So lunch detention it is. I hold it twice a week. They buy their lunch and then they sit silently in my room for 25 minutes or so while I do work at my desk. Usually it works great.
Two years ago I had a very difficult group of kids. They didn't do homework. They didn't behave. They talked and argued and fought and threw stuff all period. They made me cry (I would wait until they left) on more than one occasion. These were the kids that everyone had heard about. They raised terror for 6th and 7th grade. Needless to say, they spent a lot of lunch periods in my room.
One day about halfway through the year I'm telling some kid to be quiet because there is no talking during lunch detention and some other kid says to him, "What are you doing here? You don't even have lunch detention today." I checked my detention sheet and he was right. I just had to laugh. The kid said he was there because everyone else from his table was coming so he just figured he'd come too.
It turns out the kids had started to enjoy having lunch in my room.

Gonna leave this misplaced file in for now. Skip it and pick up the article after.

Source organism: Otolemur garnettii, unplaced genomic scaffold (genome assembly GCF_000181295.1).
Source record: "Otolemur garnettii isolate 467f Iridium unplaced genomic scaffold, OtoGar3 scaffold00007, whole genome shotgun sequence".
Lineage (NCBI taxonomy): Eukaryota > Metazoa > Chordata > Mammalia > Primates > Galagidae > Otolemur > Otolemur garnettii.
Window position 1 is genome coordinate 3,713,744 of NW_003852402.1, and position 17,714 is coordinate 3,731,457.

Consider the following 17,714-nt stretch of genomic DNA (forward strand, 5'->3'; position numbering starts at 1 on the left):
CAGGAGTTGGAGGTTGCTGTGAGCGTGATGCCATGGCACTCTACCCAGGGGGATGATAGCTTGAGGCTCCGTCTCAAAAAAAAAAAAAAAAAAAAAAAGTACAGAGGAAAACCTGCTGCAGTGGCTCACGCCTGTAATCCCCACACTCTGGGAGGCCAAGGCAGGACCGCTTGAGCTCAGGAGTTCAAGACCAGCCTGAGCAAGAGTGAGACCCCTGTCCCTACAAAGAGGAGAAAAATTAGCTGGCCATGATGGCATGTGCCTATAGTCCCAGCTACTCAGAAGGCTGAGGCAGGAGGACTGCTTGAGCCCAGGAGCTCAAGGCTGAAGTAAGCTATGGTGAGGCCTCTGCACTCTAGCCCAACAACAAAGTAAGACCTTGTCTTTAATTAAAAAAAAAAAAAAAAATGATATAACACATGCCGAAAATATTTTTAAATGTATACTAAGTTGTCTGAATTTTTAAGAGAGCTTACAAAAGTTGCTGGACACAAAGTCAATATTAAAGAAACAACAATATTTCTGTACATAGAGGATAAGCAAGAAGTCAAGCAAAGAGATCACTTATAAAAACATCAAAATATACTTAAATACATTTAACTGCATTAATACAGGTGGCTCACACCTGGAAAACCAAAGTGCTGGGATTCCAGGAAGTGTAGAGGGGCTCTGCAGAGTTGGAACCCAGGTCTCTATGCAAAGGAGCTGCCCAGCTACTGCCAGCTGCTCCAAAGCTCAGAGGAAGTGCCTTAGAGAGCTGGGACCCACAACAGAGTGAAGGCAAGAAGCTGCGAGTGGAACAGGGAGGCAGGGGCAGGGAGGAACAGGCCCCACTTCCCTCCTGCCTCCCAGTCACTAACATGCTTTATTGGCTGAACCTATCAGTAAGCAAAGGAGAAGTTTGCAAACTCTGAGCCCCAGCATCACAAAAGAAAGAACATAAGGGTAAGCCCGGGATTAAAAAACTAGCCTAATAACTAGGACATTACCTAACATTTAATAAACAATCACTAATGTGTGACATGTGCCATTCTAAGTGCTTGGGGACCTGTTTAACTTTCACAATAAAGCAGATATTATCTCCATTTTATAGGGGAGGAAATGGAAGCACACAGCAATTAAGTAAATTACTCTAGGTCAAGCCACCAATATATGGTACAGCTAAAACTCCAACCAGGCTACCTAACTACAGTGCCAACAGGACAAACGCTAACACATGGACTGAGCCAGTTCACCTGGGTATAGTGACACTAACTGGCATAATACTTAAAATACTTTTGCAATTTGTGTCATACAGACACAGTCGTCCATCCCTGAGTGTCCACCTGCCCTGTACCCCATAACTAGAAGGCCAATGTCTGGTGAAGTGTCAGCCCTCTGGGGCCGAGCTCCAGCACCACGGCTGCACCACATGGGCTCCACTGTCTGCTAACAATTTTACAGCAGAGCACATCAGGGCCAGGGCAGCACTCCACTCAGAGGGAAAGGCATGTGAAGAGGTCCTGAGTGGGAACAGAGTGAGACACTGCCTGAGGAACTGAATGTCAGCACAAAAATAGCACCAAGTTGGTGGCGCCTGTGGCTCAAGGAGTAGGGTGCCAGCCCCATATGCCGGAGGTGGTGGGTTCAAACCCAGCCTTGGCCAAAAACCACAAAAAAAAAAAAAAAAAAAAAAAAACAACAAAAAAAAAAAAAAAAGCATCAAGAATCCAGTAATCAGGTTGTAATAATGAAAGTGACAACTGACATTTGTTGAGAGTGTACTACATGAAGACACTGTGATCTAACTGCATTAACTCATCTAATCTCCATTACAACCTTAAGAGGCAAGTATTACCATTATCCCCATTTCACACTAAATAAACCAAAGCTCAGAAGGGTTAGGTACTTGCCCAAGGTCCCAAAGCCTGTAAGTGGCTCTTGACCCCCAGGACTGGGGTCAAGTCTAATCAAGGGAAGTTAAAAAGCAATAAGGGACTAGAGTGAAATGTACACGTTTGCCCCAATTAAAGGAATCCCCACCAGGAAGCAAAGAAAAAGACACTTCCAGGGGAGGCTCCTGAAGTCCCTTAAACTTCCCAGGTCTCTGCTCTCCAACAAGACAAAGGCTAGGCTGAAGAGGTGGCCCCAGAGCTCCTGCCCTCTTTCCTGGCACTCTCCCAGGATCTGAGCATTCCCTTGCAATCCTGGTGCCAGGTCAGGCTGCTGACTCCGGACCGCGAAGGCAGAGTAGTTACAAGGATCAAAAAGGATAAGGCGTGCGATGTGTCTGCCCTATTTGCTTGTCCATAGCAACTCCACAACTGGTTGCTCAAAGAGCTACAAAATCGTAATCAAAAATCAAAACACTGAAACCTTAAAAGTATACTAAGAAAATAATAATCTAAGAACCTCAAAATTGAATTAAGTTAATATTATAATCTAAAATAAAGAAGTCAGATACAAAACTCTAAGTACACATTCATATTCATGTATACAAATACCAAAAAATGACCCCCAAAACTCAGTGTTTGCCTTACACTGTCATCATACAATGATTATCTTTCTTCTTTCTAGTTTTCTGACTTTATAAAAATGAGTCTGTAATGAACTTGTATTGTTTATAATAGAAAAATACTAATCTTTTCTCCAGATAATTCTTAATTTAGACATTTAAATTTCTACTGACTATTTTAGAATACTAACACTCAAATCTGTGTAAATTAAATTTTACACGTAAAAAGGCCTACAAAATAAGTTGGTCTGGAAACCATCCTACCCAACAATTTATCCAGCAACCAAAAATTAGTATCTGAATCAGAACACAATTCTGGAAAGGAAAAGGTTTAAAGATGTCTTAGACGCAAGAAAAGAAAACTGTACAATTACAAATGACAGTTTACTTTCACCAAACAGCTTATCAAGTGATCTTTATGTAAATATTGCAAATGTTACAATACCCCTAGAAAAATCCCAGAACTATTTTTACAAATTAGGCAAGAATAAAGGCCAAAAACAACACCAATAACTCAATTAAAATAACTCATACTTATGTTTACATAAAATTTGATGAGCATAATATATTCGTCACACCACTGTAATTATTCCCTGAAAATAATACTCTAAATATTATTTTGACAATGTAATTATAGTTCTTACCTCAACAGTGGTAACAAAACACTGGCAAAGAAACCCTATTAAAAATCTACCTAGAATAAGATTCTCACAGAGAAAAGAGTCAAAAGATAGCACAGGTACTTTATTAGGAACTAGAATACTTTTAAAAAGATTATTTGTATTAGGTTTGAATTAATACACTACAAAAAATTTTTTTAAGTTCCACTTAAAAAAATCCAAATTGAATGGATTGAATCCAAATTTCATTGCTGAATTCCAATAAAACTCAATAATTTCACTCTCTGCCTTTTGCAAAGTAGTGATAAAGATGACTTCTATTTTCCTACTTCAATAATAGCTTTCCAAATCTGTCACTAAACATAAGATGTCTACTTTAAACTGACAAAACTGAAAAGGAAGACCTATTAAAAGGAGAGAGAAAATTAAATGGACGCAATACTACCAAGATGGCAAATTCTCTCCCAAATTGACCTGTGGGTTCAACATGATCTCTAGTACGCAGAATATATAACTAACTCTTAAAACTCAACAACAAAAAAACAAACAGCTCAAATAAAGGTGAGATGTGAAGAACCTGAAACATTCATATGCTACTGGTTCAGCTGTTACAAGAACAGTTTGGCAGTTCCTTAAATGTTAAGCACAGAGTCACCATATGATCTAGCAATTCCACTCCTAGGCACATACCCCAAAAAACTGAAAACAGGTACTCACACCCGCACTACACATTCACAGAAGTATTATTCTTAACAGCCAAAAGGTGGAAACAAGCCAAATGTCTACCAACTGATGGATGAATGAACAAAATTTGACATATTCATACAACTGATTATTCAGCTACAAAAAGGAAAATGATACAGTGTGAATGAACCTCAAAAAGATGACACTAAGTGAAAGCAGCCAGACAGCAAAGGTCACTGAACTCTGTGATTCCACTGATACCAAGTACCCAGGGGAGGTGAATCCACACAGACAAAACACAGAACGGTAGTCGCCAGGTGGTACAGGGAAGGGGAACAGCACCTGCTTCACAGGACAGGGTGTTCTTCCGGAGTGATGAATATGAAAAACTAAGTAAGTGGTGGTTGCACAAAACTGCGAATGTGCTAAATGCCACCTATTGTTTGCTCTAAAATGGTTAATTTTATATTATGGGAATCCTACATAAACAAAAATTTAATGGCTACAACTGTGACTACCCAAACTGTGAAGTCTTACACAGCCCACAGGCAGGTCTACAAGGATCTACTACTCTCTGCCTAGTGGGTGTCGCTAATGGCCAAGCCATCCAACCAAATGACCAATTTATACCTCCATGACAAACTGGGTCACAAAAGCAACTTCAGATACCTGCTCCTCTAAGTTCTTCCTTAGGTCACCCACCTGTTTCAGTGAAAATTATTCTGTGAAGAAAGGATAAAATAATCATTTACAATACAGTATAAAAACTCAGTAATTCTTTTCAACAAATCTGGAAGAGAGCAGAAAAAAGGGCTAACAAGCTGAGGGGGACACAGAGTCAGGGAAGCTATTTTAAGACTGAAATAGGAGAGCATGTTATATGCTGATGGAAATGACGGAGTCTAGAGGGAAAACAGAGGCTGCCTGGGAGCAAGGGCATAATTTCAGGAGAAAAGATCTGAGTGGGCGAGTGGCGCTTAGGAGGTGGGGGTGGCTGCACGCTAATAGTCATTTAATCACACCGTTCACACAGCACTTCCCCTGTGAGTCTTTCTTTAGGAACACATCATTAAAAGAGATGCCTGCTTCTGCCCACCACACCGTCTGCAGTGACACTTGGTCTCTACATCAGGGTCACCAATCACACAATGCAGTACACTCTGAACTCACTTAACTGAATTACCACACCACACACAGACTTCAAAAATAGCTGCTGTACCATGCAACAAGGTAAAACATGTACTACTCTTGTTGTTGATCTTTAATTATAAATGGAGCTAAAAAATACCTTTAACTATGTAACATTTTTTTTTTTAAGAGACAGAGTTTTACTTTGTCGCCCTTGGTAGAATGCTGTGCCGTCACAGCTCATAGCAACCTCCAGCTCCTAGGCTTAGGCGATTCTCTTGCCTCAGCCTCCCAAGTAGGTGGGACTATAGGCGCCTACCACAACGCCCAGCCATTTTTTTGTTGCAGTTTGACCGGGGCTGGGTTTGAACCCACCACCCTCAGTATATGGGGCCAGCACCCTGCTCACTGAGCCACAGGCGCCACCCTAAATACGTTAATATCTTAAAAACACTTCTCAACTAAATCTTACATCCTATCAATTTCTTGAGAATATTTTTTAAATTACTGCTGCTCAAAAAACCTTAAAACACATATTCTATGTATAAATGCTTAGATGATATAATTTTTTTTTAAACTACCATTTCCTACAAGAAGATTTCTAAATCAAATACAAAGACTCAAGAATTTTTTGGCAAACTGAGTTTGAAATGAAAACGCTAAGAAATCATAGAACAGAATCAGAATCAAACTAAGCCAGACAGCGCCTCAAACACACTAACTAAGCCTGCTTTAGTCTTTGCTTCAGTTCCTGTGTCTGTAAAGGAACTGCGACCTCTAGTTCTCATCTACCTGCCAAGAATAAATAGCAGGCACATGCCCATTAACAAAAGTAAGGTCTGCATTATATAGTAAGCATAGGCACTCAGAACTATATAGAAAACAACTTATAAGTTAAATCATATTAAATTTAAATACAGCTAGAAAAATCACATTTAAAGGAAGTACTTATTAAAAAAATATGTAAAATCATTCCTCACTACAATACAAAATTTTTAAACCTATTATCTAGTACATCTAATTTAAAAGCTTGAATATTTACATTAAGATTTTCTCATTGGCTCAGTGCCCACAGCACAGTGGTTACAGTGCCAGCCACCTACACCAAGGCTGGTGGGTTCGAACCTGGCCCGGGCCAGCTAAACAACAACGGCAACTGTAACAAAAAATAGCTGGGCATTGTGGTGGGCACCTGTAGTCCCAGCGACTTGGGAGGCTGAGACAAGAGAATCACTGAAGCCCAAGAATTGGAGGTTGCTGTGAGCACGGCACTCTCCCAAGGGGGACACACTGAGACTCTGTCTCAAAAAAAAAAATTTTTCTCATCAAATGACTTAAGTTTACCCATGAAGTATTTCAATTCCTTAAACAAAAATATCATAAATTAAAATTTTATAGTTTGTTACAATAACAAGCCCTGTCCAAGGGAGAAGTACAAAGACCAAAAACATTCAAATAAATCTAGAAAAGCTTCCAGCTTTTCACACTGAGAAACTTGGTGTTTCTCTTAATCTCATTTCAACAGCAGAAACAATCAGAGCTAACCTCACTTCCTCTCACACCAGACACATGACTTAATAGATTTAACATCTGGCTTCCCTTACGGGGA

Clearly giving lunch detention as a punishment had lost its effectiveness. But what I had was even better. They wanted to be there so I turned it into an incentive for being good. If they started to cross the line during class all I would have to do was quietly tell them they wouldn't be able to come for lunch the next day and they would stop.
We had a deal: lunch became their time and class became my time. During lunch we would talk about whatever they want. I got all the good gossip. We talked about weekends and families and girlfriends and all the other crazy drama they had going on. I would make fun of the weird things they would eat everyday (seriously, who puts mayo on pizza?!) During class they got their work done and listened to me.
Their lunch period was one of my prep periods. I certainly didn't have to spend it with kids, but I wouldn't have traded it for anything in the world.
It definitely gave me a new outlook on things. I learned that we should never label (even in our own head) a kid as the "bad kid" because you never know who they could turn out to be if you get through to them.
The kids that drove me to tears turned out to be the most special group of kids I've ever. At the end of the year one of those kids actually told me that lunch was one of the only reasons he came to school everyday. Stuff like that is what makes is all worth it.